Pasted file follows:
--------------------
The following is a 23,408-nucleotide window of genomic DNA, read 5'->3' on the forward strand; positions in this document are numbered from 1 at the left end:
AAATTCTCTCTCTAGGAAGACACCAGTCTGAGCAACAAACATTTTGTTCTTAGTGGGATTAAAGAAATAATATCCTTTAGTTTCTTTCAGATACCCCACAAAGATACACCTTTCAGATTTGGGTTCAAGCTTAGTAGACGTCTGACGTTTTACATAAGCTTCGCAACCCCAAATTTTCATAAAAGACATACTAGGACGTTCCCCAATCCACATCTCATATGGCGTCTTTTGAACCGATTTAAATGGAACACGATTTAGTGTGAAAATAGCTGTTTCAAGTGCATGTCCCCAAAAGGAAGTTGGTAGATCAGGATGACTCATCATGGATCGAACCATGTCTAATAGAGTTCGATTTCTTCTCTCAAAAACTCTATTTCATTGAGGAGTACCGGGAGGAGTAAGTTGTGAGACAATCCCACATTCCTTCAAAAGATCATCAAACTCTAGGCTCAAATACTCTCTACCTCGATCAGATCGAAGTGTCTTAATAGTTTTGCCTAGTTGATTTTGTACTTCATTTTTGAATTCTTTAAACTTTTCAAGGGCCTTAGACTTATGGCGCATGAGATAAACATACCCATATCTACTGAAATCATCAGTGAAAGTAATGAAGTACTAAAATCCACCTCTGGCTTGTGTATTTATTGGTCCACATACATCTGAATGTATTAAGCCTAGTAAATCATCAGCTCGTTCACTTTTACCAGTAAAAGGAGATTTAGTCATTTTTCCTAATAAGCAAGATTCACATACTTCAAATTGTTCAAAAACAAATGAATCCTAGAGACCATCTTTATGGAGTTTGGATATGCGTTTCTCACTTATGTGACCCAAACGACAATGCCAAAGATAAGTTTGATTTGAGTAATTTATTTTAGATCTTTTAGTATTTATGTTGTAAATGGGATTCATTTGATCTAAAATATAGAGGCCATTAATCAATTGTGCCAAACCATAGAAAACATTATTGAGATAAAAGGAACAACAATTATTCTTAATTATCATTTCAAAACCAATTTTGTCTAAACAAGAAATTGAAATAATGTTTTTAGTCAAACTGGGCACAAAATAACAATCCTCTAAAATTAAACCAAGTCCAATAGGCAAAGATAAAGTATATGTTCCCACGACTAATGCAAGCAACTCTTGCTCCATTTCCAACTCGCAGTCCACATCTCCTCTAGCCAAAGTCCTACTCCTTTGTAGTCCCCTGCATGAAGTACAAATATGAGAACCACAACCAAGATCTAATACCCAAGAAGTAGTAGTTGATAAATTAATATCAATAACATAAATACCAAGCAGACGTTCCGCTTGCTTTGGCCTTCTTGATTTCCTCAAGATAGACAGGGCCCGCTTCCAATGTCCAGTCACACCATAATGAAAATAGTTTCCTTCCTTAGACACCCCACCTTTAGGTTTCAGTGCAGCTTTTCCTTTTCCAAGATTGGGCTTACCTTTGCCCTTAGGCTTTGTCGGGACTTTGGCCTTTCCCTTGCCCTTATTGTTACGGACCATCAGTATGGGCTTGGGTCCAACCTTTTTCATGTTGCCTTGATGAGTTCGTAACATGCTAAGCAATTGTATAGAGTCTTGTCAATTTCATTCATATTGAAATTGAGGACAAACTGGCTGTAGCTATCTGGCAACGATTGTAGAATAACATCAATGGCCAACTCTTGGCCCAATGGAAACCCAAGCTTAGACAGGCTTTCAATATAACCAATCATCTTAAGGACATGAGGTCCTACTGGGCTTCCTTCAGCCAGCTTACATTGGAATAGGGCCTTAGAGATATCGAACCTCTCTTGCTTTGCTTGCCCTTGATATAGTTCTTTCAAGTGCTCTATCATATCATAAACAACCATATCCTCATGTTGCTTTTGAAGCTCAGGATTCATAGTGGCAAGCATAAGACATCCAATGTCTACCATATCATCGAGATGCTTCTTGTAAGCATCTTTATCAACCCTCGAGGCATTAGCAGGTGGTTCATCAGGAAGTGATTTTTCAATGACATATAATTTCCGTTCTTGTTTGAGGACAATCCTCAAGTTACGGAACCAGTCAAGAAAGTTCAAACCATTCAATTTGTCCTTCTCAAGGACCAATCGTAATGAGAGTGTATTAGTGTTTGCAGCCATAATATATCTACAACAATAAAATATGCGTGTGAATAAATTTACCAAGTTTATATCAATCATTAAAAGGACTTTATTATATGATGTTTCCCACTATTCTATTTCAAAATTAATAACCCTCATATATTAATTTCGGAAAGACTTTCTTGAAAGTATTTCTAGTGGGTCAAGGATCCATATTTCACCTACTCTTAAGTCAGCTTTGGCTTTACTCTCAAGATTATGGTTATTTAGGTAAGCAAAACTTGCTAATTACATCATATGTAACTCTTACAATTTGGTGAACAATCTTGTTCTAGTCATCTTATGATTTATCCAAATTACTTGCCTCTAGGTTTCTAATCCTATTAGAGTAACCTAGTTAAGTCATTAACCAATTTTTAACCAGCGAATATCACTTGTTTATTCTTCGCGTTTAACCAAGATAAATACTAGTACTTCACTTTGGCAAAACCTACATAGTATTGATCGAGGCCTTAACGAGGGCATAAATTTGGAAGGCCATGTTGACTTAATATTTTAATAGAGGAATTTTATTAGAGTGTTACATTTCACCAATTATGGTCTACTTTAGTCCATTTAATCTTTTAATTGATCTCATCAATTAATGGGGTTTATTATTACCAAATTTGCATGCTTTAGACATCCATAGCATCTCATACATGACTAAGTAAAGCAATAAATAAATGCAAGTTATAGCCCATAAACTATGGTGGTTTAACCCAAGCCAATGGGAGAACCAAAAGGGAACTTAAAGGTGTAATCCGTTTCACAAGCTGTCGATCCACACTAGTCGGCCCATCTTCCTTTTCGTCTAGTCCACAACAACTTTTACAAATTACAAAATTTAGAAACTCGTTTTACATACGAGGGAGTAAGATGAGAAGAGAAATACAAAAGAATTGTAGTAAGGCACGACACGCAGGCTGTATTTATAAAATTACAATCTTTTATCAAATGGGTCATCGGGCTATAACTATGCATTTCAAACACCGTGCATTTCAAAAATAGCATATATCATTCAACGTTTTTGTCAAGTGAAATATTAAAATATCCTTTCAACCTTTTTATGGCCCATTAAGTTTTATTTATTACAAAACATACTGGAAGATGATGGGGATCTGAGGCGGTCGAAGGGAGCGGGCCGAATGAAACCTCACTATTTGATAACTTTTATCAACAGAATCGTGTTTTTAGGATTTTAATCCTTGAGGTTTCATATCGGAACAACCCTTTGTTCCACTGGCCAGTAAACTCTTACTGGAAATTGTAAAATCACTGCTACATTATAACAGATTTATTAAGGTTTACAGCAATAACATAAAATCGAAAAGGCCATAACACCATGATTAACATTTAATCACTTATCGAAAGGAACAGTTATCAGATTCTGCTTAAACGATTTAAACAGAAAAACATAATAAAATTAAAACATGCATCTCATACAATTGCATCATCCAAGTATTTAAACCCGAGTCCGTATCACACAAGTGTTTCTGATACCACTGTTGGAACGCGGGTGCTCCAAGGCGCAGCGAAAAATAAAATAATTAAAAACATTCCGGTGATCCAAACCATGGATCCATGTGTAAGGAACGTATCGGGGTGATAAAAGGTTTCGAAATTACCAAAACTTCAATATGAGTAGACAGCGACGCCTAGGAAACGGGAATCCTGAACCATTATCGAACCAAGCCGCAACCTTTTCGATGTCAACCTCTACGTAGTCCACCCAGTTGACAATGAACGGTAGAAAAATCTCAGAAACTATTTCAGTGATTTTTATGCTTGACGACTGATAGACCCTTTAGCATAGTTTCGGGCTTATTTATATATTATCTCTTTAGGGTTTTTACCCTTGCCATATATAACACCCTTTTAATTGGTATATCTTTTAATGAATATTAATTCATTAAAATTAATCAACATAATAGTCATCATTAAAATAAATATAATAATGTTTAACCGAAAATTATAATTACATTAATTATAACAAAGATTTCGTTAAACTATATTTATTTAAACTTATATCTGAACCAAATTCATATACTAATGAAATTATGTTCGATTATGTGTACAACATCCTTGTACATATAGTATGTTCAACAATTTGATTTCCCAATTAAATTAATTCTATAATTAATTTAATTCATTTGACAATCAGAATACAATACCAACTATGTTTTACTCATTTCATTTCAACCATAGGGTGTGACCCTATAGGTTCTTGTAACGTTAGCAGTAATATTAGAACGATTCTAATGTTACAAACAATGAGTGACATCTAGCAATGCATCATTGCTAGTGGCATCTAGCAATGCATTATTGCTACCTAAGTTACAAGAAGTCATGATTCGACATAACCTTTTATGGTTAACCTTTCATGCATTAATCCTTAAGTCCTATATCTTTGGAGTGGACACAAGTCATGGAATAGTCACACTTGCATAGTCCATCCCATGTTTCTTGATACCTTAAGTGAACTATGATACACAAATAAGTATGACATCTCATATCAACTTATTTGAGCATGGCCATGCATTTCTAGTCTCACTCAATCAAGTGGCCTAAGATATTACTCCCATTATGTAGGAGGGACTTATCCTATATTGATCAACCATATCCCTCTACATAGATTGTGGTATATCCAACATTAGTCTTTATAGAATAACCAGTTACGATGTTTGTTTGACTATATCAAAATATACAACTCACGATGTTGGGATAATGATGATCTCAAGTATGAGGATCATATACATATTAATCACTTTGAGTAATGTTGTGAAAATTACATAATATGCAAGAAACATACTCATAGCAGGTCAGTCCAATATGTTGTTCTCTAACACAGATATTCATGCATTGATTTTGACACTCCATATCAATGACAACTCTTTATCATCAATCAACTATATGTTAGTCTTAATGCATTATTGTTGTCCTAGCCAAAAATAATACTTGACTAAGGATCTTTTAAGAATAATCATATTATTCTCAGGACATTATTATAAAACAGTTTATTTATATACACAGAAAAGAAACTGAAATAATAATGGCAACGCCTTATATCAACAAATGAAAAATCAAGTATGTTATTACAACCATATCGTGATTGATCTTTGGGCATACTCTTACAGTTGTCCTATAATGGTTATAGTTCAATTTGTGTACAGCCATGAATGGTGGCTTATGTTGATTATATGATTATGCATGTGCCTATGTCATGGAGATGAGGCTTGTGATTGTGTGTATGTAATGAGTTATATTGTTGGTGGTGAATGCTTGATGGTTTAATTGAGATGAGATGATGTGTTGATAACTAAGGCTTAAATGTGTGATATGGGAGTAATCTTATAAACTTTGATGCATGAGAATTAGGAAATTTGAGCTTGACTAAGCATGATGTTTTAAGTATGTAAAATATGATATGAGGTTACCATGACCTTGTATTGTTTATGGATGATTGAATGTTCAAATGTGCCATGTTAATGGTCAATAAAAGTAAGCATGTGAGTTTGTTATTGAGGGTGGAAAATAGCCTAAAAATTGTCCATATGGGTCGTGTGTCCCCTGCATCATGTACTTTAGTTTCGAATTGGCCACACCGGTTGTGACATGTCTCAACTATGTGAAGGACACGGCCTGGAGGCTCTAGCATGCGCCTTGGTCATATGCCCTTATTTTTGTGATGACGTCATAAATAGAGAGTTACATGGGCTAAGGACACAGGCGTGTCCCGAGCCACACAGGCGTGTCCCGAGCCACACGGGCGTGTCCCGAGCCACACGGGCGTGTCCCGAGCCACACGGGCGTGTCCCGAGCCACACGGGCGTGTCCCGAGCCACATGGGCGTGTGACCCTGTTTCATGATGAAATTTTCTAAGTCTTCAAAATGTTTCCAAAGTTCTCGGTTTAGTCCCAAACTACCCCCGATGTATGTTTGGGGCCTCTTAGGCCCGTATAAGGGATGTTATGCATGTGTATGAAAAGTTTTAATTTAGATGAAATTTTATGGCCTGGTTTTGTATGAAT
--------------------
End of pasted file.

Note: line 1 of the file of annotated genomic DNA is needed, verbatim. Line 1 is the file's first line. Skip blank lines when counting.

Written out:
The following is a 23,408-nucleotide window of genomic DNA, read 5'->3' on the forward strand; positions in this document are numbered from 1 at the left end: